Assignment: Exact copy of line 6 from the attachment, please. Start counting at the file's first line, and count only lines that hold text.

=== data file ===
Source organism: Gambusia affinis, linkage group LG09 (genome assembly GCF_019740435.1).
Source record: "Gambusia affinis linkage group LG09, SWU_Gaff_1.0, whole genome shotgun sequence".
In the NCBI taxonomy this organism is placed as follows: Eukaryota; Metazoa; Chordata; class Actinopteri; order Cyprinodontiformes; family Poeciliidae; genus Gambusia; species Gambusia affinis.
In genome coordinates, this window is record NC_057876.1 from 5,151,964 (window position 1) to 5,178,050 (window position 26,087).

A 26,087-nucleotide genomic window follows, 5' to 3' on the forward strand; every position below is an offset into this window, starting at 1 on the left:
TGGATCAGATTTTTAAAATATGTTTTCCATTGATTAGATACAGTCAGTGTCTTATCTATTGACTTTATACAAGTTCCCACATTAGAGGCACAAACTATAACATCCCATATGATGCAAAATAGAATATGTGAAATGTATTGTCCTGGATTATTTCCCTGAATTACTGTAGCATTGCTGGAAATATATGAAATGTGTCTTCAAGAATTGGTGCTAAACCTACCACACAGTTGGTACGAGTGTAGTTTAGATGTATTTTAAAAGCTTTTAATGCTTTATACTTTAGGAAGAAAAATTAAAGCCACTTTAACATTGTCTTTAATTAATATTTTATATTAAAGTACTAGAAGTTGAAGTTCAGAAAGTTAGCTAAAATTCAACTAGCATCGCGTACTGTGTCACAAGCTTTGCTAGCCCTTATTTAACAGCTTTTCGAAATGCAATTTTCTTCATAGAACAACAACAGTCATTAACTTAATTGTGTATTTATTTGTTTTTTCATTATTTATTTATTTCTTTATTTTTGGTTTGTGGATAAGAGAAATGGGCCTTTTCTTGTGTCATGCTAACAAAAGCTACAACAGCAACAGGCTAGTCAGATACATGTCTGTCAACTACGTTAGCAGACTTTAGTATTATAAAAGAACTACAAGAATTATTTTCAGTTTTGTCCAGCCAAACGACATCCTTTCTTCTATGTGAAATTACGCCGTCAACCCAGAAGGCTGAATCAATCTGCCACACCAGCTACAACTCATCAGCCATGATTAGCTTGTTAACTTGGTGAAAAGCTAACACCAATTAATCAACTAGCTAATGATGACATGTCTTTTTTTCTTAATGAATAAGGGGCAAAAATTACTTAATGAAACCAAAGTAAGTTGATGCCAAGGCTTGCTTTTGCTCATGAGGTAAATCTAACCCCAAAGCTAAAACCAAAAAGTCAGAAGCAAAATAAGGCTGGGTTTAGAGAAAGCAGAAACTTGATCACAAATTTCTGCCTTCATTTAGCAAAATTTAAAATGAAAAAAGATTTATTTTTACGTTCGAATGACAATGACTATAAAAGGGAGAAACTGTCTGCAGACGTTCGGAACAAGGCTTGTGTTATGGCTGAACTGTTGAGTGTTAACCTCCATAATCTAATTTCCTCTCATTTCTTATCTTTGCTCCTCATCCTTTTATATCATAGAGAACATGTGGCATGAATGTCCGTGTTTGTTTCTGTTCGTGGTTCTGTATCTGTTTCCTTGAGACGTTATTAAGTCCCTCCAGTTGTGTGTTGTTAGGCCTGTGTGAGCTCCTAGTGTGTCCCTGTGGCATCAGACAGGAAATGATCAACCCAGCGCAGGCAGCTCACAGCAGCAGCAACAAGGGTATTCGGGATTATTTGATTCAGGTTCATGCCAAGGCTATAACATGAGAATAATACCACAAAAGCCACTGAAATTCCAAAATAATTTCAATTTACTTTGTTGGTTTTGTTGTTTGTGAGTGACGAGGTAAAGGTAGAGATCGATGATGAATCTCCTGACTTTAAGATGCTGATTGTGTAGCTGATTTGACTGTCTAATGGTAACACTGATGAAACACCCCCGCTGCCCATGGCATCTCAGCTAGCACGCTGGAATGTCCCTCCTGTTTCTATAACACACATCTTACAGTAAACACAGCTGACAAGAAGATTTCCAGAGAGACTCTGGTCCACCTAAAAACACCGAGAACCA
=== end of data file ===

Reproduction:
TGGATCAGATTTTTAAAATATGTTTTCCATTGATTAGATACAGTCAGTGTCTTATCTATTGACTTTATACAAGTTCCCACATTAGAGGCACAAACTATAACATCCCATATGATGCAAAATAGAATATGTGAAATGTATTGTCCTGGATTATTTCCCTGAATTACTGTAGCATTGCTGGAAATATATGAAATGTGTCTTCAAGAATTGGTGCTAAACCTACCACACAGTTGGTACGAGTGTAGTTTAGATGTATTTTAAAAGCTTTTAATGCTTTATACTTTAGGAAGAAAAATTAAAGCCACTTTAACATTGTCTTTAATTAATATTTTATATTAAAGTACTAGAAGTTGAAGTTCAGAAAGTTAGCTAAAATTCAACTAGCATCGCGTACTGTGTCACAAGCTTTGCTAGCCCTTATTTAACAGCTTTTCGAAATGCAATTTTCTTCATAGAACAACAACAGTCATTAACTTAATTGTGTATTTATTTGTTTTTTCATTATTTATTTATTTCTTTATTTTTGGTTTGTGGATAAGAGAAATGGGCCTTTTCTTGTGTCATGCTAACAAAAGCTACAACAGCAACAGGCTAGTCAGATACATGTCTGTCAACTACGTTAGCAGACTTTAGTATTATAAAAGAACTACAAGAATTATTTTCAGTTTTGTCCAGCCAAACGACATCCTTTCTTCTATGTGAAATTACGCCGTCAACCCAGAAGGCTGAATCAATCTGCCACACCAGCTACAACTCATCAGCCATGATTAGCTTGTTAACTTGGTGAAAAGCTAACACCAATTAATCAACTAGCTAATGATGACATGTCTTTTTTTCTTAATGAATAAGGGGCAAAAATTACTTAATGAAACCAAAGTAAGTTGATGCCAAGGCTTGCTTTTGCTCATGAGGTAAATCTAACCCCAAAGCTAAAACCAAAAAGTCAGAAGCAAAATAAGGCTGGGTTTAGAGAAAGCAGAAACTTGATCACAAATTTCTGCCTTCATTTAGCAAAATTTAAAATGAAAAAAGATTTATTTTTACGTTCGAATGACAATGACTATAAAAGGGAGAAACTGTCTGCAGACGTTCGGAACAAGGCTTGTGTTATGGCTGAACTGTTGAGTGTTAACCTCCATAATCTAATTTCCTCTCATTTCTTATCTTTGCTCCTCATCCTTTTATATCATAGAGAACATGTGGCATGAATGTCCGTGTTTGTTTCTGTTCGTGGTTCTGTATCTGTTTCCTTGAGACGTTATTAAGTCCCTCCAGTTGTGTGTTGTTAGGCCTGTGTGAGCTCCTAGTGTGTCCCTGTGGCATCAGACAGGAAATGATCAACCCAGCGCAGGCAGCTCACAGCAGCAGCAACAAGGGTATTCGGGATTATTTGATTCAGGTTCATGCCAAGGCTATAACATGAGAATAATACCACAAAAGCCACTGAAATTCCAAAATAATTTCAATTTACTTTGTTGGTTTTGTTGTTTGTGAGTGACGAGGTAAAGGTAGAGATCGATGATGAATCTCCTGACTTTAAGATGCTGATTGTGTAGCTGATTTGACTGTCTAATGGTAACACTGATGAAACACCCCCGCTGCCCATGGCATCTCAGCTAGCACGCTGGAATGTCCCTCCTGTTTCTATAACACACATCTTACAGTAAACACAGCTGACAAGAAGATTTCCAGAGAGACTCTGGTCCACCTAAAAACACCGAGAACCA